We had the opportunity to meet with our state senator, Kirk Pearson, this evening in Marblemount to discuss the Barnaby Reach project. He listened well and asked that we follow promptly with a summary of our conversation so he could refer to it tomorrow in his meeting with the head of the Washington Department of Fish and Wildlife. Here is our letter to Senator Pearson:
11:00 p.m., Sunday, May 16, 2016
Dear Senator Pearson,
Thank you for discussing the Barnaby Reach project with us this evening. Per your request, here is a summary of our conversation.
Many of our Rockport neighbors share our serious concern about this salmon habitat project just upstream of our residential and farming neighborhood in Rockport. While we support the goal of improving salmon habitat, we see aspects of this proposed project which constitute potentially catastrophic danger for our homes, farms and properties.
As you know, the Washington Department of Fish and Wildlife, The Nature Conservancy, and Seattle City Light have endorsed an initial plan by the Skagit River System Cooperative which would modify the environment in our area for the purpose of improving salmon habitat. I shared with you that our greatest concern relates to the construction of a long, deep, wide channel intended to divert Skagit River flow through the Barnaby Slough. We see this proposed channel as an invitation to the Skagit River to change course across our gently sloping valley floor toward homes and properties now relatively safe from flooding.
There is a long history in our area of the Skagit River shifting direction and we don’t want anything done which would invite it to come across the valley and possibly consume us. The Skagit once flowed south and then back northwestward, in the late 1800’s, then in a flood event around 1908 it moved north to flow in a more or less straight direction. The channel would invite the river to flow southwestward again and in the event of certain circumstances, some unknown, the river could shift again in our direction. The creation of the channel opens the door to many harmful events which cannot be reliably predicted and, therefor, we steadfastly oppose its creation.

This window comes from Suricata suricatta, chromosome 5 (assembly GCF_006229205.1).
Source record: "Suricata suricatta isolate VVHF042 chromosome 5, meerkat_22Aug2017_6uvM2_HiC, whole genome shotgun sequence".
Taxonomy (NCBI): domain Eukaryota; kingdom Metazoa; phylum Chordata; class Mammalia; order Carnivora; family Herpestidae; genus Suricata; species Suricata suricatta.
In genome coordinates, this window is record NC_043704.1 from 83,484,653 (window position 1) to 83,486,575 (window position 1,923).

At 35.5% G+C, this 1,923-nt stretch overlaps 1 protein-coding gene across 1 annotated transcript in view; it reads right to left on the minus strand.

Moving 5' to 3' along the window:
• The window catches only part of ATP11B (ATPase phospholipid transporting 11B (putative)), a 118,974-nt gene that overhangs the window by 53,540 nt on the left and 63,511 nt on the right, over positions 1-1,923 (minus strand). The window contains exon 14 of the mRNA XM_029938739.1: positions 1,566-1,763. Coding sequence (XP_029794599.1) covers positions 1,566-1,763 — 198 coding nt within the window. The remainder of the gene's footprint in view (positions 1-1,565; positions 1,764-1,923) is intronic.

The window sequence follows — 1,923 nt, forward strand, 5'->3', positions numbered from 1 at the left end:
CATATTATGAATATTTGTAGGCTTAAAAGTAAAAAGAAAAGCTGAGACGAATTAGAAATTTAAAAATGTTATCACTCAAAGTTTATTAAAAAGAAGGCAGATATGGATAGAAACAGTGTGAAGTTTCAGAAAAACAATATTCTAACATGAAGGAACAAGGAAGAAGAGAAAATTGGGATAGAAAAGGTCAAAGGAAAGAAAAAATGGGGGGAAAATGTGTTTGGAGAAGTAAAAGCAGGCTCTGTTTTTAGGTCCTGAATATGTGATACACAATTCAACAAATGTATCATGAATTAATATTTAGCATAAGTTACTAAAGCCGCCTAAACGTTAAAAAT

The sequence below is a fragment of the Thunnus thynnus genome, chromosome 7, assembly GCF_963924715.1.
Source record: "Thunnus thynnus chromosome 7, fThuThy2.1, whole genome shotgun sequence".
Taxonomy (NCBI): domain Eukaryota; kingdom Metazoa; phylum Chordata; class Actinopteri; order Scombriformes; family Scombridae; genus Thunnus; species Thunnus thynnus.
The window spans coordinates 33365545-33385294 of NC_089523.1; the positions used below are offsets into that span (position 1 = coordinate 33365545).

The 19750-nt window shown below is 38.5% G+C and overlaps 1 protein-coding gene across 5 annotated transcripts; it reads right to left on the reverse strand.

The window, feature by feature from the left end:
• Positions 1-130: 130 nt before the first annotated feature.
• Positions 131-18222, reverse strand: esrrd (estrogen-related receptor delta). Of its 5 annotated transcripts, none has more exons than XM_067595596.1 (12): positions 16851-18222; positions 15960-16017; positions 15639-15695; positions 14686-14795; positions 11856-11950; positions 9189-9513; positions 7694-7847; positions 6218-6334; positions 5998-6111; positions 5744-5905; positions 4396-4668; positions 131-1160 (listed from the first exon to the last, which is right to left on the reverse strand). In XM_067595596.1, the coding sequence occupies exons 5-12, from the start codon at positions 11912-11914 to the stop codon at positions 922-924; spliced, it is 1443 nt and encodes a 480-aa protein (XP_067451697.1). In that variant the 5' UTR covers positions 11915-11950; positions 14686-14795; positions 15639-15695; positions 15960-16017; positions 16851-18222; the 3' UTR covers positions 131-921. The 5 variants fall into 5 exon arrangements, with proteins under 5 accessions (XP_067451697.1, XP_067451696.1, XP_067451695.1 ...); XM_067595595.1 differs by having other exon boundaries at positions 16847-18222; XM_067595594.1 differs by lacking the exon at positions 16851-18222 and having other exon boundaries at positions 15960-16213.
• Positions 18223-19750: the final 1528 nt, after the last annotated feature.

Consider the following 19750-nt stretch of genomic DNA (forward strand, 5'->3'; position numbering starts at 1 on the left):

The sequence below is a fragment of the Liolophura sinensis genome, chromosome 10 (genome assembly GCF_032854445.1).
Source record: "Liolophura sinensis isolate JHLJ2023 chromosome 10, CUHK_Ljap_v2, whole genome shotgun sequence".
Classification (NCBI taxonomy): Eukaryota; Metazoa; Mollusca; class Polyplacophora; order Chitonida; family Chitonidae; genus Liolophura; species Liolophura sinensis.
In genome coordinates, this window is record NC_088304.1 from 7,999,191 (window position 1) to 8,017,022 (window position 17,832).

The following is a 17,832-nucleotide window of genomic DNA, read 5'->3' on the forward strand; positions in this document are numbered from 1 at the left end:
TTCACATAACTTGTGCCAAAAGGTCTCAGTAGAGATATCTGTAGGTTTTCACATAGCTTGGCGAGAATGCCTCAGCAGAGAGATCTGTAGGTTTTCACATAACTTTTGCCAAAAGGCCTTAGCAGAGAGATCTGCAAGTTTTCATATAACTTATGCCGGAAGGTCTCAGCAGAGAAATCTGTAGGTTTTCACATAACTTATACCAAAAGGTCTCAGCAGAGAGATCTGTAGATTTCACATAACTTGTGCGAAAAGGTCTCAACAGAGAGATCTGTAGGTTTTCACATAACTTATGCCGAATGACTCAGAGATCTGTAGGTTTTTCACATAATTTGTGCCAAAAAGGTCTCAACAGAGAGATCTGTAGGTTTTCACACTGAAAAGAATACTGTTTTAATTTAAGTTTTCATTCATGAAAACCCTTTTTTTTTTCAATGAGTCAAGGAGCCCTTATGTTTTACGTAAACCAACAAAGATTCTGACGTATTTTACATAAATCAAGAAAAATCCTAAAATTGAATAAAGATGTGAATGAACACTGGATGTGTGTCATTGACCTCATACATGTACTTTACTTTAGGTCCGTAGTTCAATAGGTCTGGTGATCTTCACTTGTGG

We see the channel as a precursor for what are referred to as “black swan” events, unknown and unknowable events of a catastrophic nature which would not likely occur if the channel was not constructed. The literature on such events notes that the most devastating consequences tend to be associated with black swan events. We only understand them after the fact; the Oso slide may be an example of this sort of thing. We do not want a channel to be constructed which would enable or facilitate an unexpected or unanticipated shift in the Skagit River.
Environmental modeling is a highly unreliable activity which both cannot replicate reality or predict future environmental behavior. The literature is clear about this. Modeling is a simplified portrayal of reality and has been repeatedly demonstrated to be sorely lacking in predictive validity. Our collective desire for certainty in making environmental decisions lures us into unjustified confidence in apparently sophisticated models, but the fact is that they cannot give us confidence that catastrophic public safety disasters will not occur.
We also discussed the importance of employing highly conservative evaluation criteria to any environmental project planned in an area in close proximity to residential communities like ours. Historically, the 100-year flood history has been employed to evaluate projects. Given known climate change realities, historical 100-year flood conditions are no longer reliable conditions for evaluating environmental projects, especially where people live and work. We would like to see legislative steps to assure that projects like this are subjected to evaluation criteria appropriate for our geographic situation and the new age of climate change.
We’ve written several pieces for our website, skagitupriverneighbors.com, which speak to the points we’ve covered here. We’ve tried to set forth our point of view about aspects of this project which concern us and invite everyone interested in this project and our community’s well-being to read what we’ve published.
Thank you for listening so well to what we had to share with you. We’d be happy to meet with you and your staff regarding this matter. We appreciate your desire to represent our best interests.
Dave Hallock and Melinda Hews